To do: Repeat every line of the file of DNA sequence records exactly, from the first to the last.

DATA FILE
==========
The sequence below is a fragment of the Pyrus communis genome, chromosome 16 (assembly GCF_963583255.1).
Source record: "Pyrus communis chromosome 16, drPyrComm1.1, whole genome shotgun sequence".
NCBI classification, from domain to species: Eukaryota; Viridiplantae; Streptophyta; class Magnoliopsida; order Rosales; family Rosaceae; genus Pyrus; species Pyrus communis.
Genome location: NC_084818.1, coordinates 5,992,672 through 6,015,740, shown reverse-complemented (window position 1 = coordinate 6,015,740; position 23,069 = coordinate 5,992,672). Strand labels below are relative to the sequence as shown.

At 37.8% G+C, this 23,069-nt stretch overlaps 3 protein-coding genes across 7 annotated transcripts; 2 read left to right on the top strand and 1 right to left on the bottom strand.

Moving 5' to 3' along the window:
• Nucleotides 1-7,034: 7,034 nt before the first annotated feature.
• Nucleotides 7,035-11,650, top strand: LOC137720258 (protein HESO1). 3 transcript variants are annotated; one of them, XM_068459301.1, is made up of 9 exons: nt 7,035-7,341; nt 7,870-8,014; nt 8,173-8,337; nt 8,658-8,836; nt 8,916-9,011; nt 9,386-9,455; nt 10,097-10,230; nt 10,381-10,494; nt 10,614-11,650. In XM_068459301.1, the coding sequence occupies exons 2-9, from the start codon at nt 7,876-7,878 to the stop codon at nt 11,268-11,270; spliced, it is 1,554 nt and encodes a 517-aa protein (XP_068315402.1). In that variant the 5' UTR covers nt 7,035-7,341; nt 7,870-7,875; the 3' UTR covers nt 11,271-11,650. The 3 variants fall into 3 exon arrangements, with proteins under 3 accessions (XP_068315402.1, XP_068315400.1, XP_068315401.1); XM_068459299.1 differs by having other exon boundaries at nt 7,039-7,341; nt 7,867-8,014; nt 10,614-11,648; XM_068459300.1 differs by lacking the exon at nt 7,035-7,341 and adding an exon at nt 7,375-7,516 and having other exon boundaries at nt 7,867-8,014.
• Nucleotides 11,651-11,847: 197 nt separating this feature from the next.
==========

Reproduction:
The sequence below is a fragment of the Pyrus communis genome, chromosome 16 (assembly GCF_963583255.1).
Source record: "Pyrus communis chromosome 16, drPyrComm1.1, whole genome shotgun sequence".
NCBI classification, from domain to species: Eukaryota; Viridiplantae; Streptophyta; class Magnoliopsida; order Rosales; family Rosaceae; genus Pyrus; species Pyrus communis.
Genome location: NC_084818.1, coordinates 5,992,672 through 6,015,740, shown reverse-complemented (window position 1 = coordinate 6,015,740; position 23,069 = coordinate 5,992,672). Strand labels below are relative to the sequence as shown.

At 37.8% G+C, this 23,069-nt stretch overlaps 3 protein-coding genes across 7 annotated transcripts; 2 read left to right on the top strand and 1 right to left on the bottom strand.

Moving 5' to 3' along the window:
• Nucleotides 1-7,034: 7,034 nt before the first annotated feature.
• Nucleotides 7,035-11,650, top strand: LOC137720258 (protein HESO1). 3 transcript variants are annotated; one of them, XM_068459301.1, is made up of 9 exons: nt 7,035-7,341; nt 7,870-8,014; nt 8,173-8,337; nt 8,658-8,836; nt 8,916-9,011; nt 9,386-9,455; nt 10,097-10,230; nt 10,381-10,494; nt 10,614-11,650. In XM_068459301.1, the coding sequence occupies exons 2-9, from the start codon at nt 7,876-7,878 to the stop codon at nt 11,268-11,270; spliced, it is 1,554 nt and encodes a 517-aa protein (XP_068315402.1). In that variant the 5' UTR covers nt 7,035-7,341; nt 7,870-7,875; the 3' UTR covers nt 11,271-11,650. The 3 variants fall into 3 exon arrangements, with proteins under 3 accessions (XP_068315402.1, XP_068315400.1, XP_068315401.1); XM_068459299.1 differs by having other exon boundaries at nt 7,039-7,341; nt 7,867-8,014; nt 10,614-11,648; XM_068459300.1 differs by lacking the exon at nt 7,035-7,341 and adding an exon at nt 7,375-7,516 and having other exon boundaries at nt 7,867-8,014.
• Nucleotides 11,651-11,847: 197 nt separating this feature from the next.